Reporting Period Covered: This report covers U.S. influenza surveillance conducted from October 1988 through May 1989.

Description of System: Weekly reports from the vital statistics offices of 121 cities provided an index of influenza's impact on mortality; 58 WHO collaborating laboratories reported weekly identification of influenza viruses; weekly morbidity reports were received both from the state and territorial epidemiologists and from 153 sentinel family practice physicians. Nonsystematic reports of outbreaks and unusual illnesses were received throughout the year.

Results: During the 1988-89 influenza season, influenza A(H1N1) and B viruses were identified in the United States with essentially equal frequency overall, although both regional and temporal patterns of predominance shifted over the course of the season. Throughout the season increases in the indices of influenza morbidity in regions where influenza A(H1N1) predominated were similar to increases in regions where influenza B predominated. Only 7% of identified viruses were influenza A(H3N2), but isolations of this subtype increased as the season waned, and it subsequently predominated during the 1989-90 season. During the 1988-89 season outbreaks in nursing homes were reported in association with influenza B and A(H3N2) but not influenza A(H1N1).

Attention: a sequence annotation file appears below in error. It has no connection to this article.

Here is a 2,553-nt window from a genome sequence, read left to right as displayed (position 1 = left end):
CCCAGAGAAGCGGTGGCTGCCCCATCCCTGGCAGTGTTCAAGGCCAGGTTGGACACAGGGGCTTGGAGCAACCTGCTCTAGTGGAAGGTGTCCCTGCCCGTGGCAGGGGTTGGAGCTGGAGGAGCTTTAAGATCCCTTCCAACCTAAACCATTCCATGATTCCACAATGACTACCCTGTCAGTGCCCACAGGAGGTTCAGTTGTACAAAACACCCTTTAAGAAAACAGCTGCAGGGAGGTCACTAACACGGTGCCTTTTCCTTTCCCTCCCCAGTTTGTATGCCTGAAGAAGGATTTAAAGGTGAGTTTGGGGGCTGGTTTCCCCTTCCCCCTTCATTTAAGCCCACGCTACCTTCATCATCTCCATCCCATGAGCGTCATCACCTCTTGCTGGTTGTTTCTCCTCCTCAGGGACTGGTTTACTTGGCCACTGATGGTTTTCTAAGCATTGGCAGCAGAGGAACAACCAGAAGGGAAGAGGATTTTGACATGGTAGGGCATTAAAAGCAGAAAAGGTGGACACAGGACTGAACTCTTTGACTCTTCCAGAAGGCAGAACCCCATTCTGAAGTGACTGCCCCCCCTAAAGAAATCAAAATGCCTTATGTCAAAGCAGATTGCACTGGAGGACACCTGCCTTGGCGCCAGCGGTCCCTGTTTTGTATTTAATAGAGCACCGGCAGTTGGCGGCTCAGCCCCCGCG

Interpretation: The alternating temporal and geographic predominance of influenza strains A(H1N1) and B during the 1988-89 season emphasizes the importance of continual attention to regional viral strain surveillance, since amantadine is effective only for treatment and prophylaxis of influenza A.

Actions Taken: Weekly interim analyses of surveillance data produced throughout the season allow physicians and public health officials to make informed choices regarding appropriate use of amantadine. CDC's annual surveillance allows the observed viral variants to be assessed as candidates for inclusion as components in vaccines used in subsequent influenza seasons. Authors: Louisa E. Chapman, M.D., M.S.P.H., Epidemiology Activity, Office of the Director, Division of Viral and Rickettsial Diseases, National Center for Infectious Diseases; Margaret A. Tipple, M.D., Division of Quarantine, National Center for Prevention Services, CDC. Suzanne Gaventa Folger, M.P.H., Health Investigations Branch, Division of Health Studies, Agency for Toxic Substances and Disease Registry. Maurice Harmon, Ph.D., Connaught Laboratories, Pasteur- Mirieux Company, Swiftwater, Pennsylvania. Alan P. Kendal, Ph.D., European Regional Office, World Health Organization, Copenhagen, Denmark. Nancy J. Cox, Ph.D., Influenza Branch, Division of Viral and Rickettsial Diseases, National Center for Infectious Diseases; Lawrence B. Schonberger, M.D., M.P.H., Epidemiology Activity, Office of the Director, Division of Viral and Rickettsial Diseases, National Center for Infectious Diseases, CDC.


  1. CDC. CDC surveillance summaries (March 19). MMWR 1993;42(no. SS-1).